And the establishment clause also does not prevent states, if the so decide, to establish religions within their boundaries. In fact, all 13 original states maintained laws which established religious requirements on office holders well into the period that began with the ratification of the Constitution. The last of those laws was in effect almost eighty years after the Constitution was ratified, until 1877, in New Hampshire. If you would like a reference for that, please see http://undergod.proc...p?resourceID=69 . The states originated their respective establishment clauses on their own authority. And they obviously did not cede to the federal government oversight authority to be used to regulate religious requirements within their borders under the Constitution. Those establishment statutes existed for decades into the Constitution period. And the states rescinded the laws in question under their own authority, not on any authority from imposed by the federal government. So I'm not sure by what authority you claim, 'any laws which have primarily a religious purpose are unconstitutional.' Would you please cite for me the documentary evidence that supports that each of the states comprising the United States of America handed to our federal government the authority to regulate the enactment of laws respecting religion within their respective boundaries? Because unless you can, then I am trying to understand how you can possibly be correct.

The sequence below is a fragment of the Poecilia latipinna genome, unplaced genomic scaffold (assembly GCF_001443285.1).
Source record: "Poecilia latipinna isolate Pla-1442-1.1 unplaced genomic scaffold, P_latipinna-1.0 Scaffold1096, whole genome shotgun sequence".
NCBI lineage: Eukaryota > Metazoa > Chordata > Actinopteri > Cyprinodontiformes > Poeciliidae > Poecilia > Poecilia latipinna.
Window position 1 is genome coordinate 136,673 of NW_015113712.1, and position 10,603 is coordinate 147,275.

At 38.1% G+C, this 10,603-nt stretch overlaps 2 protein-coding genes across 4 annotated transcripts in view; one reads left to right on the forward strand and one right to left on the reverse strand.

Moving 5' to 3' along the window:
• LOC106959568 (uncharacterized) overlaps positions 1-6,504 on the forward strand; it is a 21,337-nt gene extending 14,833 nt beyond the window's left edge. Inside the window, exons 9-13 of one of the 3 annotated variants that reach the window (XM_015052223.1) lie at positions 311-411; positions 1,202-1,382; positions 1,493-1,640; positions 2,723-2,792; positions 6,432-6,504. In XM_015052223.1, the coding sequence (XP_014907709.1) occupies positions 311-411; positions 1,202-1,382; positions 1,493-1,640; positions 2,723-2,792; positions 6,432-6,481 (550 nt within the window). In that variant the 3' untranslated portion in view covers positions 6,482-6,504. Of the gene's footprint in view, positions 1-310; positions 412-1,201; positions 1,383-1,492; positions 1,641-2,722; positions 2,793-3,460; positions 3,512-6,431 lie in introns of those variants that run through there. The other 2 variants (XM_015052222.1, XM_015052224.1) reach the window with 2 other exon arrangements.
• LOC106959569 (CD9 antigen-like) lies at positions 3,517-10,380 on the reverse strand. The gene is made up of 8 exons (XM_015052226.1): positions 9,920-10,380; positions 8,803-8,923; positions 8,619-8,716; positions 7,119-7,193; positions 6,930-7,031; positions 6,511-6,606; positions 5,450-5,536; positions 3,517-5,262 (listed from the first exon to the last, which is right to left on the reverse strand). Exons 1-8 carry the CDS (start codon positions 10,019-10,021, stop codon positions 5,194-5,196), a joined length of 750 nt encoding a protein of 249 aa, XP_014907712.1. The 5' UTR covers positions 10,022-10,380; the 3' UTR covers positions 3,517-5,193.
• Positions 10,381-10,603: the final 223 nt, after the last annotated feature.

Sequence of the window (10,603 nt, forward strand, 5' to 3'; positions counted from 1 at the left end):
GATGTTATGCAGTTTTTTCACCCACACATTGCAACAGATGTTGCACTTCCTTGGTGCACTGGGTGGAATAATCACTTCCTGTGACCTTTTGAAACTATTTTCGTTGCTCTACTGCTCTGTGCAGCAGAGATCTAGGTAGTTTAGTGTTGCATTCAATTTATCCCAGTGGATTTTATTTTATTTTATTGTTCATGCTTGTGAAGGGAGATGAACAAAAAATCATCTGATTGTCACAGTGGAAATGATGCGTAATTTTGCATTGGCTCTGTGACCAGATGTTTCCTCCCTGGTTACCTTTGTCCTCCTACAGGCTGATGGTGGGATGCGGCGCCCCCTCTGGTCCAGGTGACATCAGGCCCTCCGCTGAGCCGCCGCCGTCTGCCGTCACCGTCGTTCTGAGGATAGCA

I linked above to the Lemon Test, but you might want to learn about the Incorporation Doctrine, as well as the 1947 Everson v Board of Ed case. While you're right that initially the states could continue to remain theocracies, that hasn't technically been true since the civil war. The 14th Amendment extends the Bill of Rights to the states and the Everson ruling was an inevitable consequence of that - a variety of SCOTUS rulings since that time has cemented the fact that the establishment clause in the federal constitution applies to the states, not just Congress.



As I said, the sharia laws of your bizarre cult are your business - not mine, and not the government's.

I'm not surprised that members of the American Taliban and other Christofascists don't like that.


You make a reasonable point, and that is that at any particular time, the federal judiciary or the Supreme Court can make the Constitution mean anything that it wants it to mean. And we are bound to live with that. And that is how various private and public agendas become law. And the 14th Amendment is vague enough as to allow the Supreme Court promulgate a doctrine of Separate but Equal for almost 60 years, but then turn on a dime and claim that that doctrine was incorrect. So if we are going to argue various court decisions, rather than the facts as they exist, then we can demonstrate anything we might like to demonstrate.



But I asked you when the states authorized the federal government to regulate the enactment of laws respecting religion within their respective boundaries. I asked for a fact. Your answer is an opinion of the meaning of the 14th Amendment. OK, fine. That is as good of an answer as I can expect.
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Old October 24th, 2011, 04:04 PM   #17